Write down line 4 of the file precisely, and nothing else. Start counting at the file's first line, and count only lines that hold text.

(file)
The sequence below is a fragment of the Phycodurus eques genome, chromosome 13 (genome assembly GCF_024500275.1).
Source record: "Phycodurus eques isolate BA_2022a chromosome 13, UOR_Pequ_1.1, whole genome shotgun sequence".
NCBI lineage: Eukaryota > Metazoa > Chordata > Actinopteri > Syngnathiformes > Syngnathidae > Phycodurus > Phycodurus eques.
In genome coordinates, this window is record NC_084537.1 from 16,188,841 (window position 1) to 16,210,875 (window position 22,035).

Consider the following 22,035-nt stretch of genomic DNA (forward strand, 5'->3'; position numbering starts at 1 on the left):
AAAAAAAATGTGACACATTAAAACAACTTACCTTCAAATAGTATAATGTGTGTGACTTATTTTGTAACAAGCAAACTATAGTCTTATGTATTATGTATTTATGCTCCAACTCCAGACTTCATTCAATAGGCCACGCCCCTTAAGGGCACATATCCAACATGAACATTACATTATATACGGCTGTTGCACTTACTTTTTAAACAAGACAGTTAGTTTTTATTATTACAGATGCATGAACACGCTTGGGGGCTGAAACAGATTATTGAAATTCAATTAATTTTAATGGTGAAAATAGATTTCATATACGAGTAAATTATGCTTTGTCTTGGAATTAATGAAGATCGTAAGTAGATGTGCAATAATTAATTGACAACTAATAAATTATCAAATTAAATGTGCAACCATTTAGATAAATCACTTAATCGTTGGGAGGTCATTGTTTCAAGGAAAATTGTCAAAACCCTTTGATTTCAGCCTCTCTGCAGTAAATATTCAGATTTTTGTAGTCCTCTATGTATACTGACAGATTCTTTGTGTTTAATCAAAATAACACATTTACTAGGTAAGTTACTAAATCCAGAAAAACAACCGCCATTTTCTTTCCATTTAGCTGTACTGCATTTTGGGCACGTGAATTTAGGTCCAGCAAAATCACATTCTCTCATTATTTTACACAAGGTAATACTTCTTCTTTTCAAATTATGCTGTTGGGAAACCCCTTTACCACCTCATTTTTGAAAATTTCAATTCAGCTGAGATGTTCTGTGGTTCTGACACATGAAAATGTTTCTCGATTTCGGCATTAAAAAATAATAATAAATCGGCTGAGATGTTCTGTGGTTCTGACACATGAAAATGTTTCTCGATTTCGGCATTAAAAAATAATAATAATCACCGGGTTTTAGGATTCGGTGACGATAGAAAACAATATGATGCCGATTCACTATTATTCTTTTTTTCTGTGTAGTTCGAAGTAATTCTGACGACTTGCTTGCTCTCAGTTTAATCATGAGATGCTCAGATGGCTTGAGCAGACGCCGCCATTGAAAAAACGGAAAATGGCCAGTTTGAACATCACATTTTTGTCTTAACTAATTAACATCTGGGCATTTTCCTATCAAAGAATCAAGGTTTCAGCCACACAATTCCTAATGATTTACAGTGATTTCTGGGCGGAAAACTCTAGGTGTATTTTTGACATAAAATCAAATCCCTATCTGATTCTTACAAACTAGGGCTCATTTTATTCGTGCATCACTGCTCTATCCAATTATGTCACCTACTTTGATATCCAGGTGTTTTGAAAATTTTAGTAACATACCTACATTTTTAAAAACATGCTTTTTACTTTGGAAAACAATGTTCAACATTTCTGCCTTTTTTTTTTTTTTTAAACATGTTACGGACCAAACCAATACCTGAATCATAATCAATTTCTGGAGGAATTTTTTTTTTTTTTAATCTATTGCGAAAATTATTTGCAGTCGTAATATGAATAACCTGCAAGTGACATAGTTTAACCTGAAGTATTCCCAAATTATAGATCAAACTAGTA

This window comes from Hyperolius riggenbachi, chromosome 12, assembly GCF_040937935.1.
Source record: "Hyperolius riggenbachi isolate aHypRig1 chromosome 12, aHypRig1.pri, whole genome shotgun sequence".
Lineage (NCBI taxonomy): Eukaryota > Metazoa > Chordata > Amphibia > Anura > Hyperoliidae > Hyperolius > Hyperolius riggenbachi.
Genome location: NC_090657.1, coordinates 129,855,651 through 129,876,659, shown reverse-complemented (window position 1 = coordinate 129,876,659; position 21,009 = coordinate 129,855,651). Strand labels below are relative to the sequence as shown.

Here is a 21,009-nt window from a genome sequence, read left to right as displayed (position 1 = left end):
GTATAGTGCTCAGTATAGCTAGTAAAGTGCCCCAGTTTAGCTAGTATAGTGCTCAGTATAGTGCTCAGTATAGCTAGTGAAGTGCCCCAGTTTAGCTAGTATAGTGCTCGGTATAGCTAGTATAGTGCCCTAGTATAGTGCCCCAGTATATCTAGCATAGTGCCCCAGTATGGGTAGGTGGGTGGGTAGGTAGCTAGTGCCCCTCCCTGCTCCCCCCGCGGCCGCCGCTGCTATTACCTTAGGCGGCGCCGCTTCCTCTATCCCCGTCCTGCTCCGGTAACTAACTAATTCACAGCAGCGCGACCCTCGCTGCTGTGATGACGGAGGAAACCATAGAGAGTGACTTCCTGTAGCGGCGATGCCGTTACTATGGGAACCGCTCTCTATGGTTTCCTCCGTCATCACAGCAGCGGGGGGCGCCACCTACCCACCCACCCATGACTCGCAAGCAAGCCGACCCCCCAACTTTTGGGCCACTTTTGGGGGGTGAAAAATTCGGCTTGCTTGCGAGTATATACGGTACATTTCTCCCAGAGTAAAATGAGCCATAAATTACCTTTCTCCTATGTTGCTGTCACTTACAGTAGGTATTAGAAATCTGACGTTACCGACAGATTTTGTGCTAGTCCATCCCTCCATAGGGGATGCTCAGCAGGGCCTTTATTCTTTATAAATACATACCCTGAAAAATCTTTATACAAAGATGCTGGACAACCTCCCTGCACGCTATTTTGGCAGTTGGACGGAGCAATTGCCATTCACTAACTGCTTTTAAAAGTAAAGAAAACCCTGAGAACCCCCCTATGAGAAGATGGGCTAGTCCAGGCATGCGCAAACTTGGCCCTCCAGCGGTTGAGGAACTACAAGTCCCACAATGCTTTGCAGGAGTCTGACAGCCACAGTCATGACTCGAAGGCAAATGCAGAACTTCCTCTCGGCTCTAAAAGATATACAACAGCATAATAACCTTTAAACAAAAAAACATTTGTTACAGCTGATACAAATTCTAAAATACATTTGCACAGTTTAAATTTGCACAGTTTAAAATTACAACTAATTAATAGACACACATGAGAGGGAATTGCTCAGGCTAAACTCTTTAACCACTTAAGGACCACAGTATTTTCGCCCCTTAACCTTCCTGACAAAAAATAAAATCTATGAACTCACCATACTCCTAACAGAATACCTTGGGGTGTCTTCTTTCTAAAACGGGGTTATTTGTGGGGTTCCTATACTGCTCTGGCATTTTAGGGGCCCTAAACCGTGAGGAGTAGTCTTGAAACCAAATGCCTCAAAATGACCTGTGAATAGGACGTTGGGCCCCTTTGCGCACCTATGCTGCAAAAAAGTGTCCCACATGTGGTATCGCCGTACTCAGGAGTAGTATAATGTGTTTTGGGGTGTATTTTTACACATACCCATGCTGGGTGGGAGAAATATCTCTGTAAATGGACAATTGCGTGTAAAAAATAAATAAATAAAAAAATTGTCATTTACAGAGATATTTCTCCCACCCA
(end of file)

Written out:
In genome coordinates, this window is record NC_084537.1 from 16,188,841 (window position 1) to 16,210,875 (window position 22,035).